Campaign Finance Reform and Free Speech

I would like to examine the restriction of speech that might be involved in reforming the way politicians finance their campaigns. Freedom of speech is fundamental to our democracy and political speech in particular needs protection. You can’t have a say in our government if you aren’t allowed to express your opinion of it.

OTOH- If citizens with more money and power are allowed to use those resources to persuade politicians or other citizens then the rich will have unproportional influence on governmental action or inaction. I submit that this is unfair and that the free speech should be limited in those situations where governmental integrity comes into question.

Despite the opinions of a few robed men.

Restrictions upon campaign contributions do not restrict speech. Any individual or group is free to reserve air time, publish leaflets, rant on a webwite, etc. about their favored candidate, hot button issue of choice, political philosophy, or doomsday fetish.

Political contributions simply take advantage of governmentally imposed benefits designed to encourage the use of money in political campaigns: tax deductions, matching funds, cheap access to public airwaves, etc. Changing the particular rules under which the government chooses to favor political contributions is not a restriction on free speech, despite the success that PACs have had in framing the issue as a 1[sup]st[/sup] ammendment struggle.

Spiritus Mundi wrote

Making a statement does not make it so.

Ironically, each of the things you enumerated are examples of how money is speech. Air time (and production) costs money. Printing (and writing and distributing) leaflets costs money. Likewise for web-publishing.

There are many arguments about what free speech is. Is the “Piss-Christ” an example of free speech? Is shouting “fire” in a theatre? Is publishing your flavor of pornography? There are many iffy areas, but the core of the intent of the first amendment is clear: people should be able to express and deliver their political thoughts freely. And giving money to a candidate (or political entity) is that in it’s purest form.

Well, if there should be no restrictions on money in politics, why don’t we just have people get together and buy the candidate in some sort of auction?..Oh, wait, never mind…that’s what we essentially do now! :wink:

Spiritus Mundi:

There are campaign finance questions that clearly involve speech, the regulation of issue ads, for instance.
I am interested in where to draw the line, and why.

Bill H:

Even if giving money to a candidate is the purest form of expressing political thoughts do you see no need to balance this against achieving and maintaining equitable government?

Here’s a thought (which may also open up a whole can of worms… I’ll explain at the end):

Let politicians say whatever they want. However, hold them ESPECIALLY accountable for their actions (after all, if they’re speaking as authority figures, they have a greater duty to be responsible). Therefore, if Pol. A makes a speech which is erroneous and libelous, punish him by restricting his future speech (if someone abuses their rights, their rights are taken away). This would result in politicians being a lot more cautious while campaigning, and a lot less mud-slinging being thrown about.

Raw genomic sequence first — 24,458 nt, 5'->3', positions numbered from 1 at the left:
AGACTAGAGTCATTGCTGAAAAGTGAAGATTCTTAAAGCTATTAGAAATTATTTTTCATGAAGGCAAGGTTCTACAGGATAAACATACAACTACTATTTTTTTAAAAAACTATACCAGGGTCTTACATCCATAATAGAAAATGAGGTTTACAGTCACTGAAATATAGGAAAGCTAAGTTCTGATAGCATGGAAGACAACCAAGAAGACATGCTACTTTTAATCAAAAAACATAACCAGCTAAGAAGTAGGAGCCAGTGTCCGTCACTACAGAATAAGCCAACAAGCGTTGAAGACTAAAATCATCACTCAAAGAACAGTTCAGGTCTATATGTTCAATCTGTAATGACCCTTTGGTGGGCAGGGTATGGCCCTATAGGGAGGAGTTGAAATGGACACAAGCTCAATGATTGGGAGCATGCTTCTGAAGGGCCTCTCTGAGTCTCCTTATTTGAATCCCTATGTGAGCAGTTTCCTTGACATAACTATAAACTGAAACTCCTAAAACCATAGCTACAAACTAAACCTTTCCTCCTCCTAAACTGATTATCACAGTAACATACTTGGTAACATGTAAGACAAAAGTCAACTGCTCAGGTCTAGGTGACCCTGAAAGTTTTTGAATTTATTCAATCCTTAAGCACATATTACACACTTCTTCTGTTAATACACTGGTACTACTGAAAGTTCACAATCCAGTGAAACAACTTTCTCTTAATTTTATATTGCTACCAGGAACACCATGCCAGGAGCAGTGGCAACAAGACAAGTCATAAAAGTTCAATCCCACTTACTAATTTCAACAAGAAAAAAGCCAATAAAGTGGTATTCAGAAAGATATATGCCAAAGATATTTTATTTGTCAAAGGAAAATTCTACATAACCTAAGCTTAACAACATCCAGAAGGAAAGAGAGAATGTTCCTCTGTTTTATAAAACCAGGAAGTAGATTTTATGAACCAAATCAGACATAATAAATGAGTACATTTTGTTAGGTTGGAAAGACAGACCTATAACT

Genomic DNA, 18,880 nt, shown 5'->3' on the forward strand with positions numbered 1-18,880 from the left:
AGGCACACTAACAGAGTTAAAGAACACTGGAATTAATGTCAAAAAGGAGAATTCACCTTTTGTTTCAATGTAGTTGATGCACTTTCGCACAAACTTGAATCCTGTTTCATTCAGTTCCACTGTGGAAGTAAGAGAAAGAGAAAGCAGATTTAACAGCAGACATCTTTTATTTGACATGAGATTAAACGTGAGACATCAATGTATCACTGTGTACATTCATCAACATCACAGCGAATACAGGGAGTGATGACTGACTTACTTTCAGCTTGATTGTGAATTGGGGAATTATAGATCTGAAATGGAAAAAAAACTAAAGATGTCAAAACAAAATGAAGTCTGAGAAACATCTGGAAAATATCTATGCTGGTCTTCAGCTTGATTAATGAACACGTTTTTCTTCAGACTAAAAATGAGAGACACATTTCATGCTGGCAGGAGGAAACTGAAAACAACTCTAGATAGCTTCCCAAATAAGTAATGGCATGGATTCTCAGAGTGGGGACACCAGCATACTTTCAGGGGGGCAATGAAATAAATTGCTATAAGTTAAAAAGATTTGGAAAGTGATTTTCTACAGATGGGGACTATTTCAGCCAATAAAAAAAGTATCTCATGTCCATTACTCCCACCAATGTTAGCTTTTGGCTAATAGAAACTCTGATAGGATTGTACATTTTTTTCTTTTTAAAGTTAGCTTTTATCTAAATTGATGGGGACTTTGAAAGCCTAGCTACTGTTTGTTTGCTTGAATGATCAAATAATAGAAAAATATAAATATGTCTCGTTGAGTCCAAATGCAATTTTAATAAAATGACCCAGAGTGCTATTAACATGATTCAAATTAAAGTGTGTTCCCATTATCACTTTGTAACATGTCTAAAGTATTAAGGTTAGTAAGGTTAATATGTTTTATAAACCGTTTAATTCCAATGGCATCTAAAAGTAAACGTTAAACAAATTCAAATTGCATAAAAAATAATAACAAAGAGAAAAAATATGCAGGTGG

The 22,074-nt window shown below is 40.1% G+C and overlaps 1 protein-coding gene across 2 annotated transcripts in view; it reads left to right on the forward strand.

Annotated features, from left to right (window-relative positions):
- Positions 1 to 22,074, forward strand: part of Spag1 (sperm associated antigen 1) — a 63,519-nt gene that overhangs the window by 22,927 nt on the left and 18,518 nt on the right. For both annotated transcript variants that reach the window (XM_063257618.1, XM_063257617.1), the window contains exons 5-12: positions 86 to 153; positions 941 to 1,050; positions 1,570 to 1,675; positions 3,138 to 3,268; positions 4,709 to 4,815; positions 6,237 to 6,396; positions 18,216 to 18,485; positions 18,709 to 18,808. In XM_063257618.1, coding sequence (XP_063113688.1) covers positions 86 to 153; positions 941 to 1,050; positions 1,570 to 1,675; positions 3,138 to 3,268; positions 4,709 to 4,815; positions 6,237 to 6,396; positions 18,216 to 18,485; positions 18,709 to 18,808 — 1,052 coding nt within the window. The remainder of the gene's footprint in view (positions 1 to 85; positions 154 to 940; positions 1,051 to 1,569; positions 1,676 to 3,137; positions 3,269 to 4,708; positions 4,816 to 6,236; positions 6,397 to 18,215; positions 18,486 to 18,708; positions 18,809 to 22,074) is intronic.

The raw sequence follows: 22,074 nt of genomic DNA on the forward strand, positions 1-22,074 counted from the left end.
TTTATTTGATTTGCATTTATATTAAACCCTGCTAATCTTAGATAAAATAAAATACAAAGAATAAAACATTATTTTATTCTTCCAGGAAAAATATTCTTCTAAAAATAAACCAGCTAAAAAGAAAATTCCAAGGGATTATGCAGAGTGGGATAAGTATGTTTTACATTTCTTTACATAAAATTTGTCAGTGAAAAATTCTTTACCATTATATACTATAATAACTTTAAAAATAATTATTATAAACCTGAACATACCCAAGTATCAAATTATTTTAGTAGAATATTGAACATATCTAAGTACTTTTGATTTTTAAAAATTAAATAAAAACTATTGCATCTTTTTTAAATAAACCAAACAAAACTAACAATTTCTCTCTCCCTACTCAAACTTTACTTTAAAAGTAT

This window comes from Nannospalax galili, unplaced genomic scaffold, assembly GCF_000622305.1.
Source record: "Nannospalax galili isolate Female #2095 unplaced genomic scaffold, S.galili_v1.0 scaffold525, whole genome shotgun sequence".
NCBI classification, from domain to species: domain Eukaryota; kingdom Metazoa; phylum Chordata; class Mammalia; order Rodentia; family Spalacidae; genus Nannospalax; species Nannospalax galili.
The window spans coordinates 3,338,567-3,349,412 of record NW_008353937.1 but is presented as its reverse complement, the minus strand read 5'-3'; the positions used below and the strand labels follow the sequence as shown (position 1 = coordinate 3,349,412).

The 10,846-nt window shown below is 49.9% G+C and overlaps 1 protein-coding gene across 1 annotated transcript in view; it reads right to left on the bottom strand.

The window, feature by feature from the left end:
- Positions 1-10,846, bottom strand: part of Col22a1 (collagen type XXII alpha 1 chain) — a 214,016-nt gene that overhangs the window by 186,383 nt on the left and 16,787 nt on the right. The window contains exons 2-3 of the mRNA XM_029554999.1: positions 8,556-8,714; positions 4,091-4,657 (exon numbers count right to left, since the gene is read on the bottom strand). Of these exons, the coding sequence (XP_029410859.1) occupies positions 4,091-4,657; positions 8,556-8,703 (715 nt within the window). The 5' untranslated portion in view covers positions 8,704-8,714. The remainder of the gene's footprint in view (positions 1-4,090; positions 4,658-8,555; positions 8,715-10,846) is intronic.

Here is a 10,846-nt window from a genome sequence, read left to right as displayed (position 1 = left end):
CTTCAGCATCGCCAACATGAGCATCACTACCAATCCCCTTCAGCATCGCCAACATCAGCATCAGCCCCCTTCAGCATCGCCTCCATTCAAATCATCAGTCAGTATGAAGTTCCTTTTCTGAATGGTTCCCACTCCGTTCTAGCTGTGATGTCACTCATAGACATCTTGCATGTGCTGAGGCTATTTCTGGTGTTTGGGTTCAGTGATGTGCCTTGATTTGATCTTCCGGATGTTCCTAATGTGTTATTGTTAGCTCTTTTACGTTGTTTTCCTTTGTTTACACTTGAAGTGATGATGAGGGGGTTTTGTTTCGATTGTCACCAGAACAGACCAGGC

Now, for that aforementioned can of worms… this would stir up its own troubles when one begins to argue “What is erroneous and libelous?” Shades of gray would begin to take effect…

I’m sure that some standards could be set and such squabbles could be minimized (in theory)… but what do y’all think? Good idea? Bad idea? Expansions on this premise?

Just so I am clear on your position: is it your claim that no campaign contribution regulation, either past, current, or proposed, restricts a candidates ability to solicit for, or citizens to contribute to, a fund devoted to enhancing the candidate’s chances of winning an election, as long as that fund does not “take advantage of governmentally imposed benefits designed to encourage the use of money in political campaigns”?

Who would decide on the gray areas?
Our nonpartisan courts?

:: rolleyes smiley omited for sake of brevity ::

I tried to adress this question before in this thread.

The problem is really a question of Property Rights. By crowing that CFR violates Freedom of Speech, you are falling into a trap.

What this is really about is: shouldn’t you be able to give as much money to whomever you want in a free country – assuming the person you are giving the money to is not a criminal and there is no criminal intent involved?

If your answer is no, then you might draw the line at giving money to parties. OK, so I support Mr. X who is pro-gun, and I just give a million dollars to Pro -Gun Citizens For X and they just spend the money instead of X’s political party.

Ultimately, you’d have to say you can’t give money to any group that is political in nature, so there wouldn’t be any.